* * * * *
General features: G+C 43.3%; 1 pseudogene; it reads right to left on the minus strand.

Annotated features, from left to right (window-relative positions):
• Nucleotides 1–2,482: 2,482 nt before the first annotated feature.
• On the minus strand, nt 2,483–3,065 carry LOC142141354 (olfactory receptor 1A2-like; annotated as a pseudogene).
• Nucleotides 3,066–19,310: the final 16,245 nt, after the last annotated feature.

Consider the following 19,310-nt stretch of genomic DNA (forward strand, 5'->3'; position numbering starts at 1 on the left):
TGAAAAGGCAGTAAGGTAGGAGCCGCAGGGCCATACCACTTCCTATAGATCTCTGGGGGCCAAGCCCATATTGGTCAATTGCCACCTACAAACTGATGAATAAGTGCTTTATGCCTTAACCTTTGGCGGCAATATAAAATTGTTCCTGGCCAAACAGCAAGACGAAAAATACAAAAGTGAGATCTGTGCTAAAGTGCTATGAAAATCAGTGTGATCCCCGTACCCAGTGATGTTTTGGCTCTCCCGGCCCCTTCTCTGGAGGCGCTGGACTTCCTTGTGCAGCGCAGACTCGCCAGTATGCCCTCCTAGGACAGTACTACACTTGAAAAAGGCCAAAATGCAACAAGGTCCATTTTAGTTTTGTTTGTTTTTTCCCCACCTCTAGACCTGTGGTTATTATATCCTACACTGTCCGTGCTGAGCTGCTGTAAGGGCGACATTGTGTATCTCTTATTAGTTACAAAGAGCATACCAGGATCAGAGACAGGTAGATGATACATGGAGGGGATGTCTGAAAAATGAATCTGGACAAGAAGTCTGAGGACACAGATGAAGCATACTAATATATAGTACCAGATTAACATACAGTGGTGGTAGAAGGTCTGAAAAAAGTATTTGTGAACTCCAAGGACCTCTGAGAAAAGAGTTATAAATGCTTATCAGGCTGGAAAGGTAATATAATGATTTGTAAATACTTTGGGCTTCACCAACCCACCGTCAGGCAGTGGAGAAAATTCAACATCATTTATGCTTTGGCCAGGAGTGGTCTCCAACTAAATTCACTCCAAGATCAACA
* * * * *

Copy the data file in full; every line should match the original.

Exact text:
General features: G+C 43.3%; 1 pseudogene; it reads right to left on the minus strand.

Annotated features, from left to right (window-relative positions):
• Nucleotides 1–2,482: 2,482 nt before the first annotated feature.
• On the minus strand, nt 2,483–3,065 carry LOC142141354 (olfactory receptor 1A2-like; annotated as a pseudogene).
• Nucleotides 3,066–19,310: the final 16,245 nt, after the last annotated feature.

Consider the following 19,310-nt stretch of genomic DNA (forward strand, 5'->3'; position numbering starts at 1 on the left):
TGAAAAGGCAGTAAGGTAGGAGCCGCAGGGCCATACCACTTCCTATAGATCTCTGGGGGCCAAGCCCATATTGGTCAATTGCCACCTACAAACTGATGAATAAGTGCTTTATGCCTTAACCTTTGGCGGCAATATAAAATTGTTCCTGGCCAAACAGCAAGACGAAAAATACAAAAGTGAGATCTGTGCTAAAGTGCTATGAAAATCAGTGTGATCCCCGTACCCAGTGATGTTTTGGCTCTCCCGGCCCCTTCTCTGGAGGCGCTGGACTTCCTTGTGCAGCGCAGACTCGCCAGTATGCCCTCCTAGGACAGTACTACACTTGAAAAAGGCCAAAATGCAACAAGGTCCATTTTAGTTTTGTTTGTTTTTTCCCCACCTCTAGACCTGTGGTTATTATATCCTACACTGTCCGTGCTGAGCTGCTGTAAGGGCGACATTGTGTATCTCTTATTAGTTACAAAGAGCATACCAGGATCAGAGACAGGTAGATGATACATGGAGGGGATGTCTGAAAAATGAATCTGGACAAGAAGTCTGAGGACACAGATGAAGCATACTAATATATAGTACCAGATTAACATACAGTGGTGGTAGAAGGTCTGAAAAAAGTATTTGTGAACTCCAAGGACCTCTGAGAAAAGAGTTATAAATGCTTATCAGGCTGGAAAGGTAATATAATGATTTGTAAATACTTTGGGCTTCACCAACCCACCGTCAGGCAGTGGAGAAAATTCAACATCATTTATGCTTTGGCCAGGAGTGGTCTCCAACTAAATTCACTCCAAGATCAACA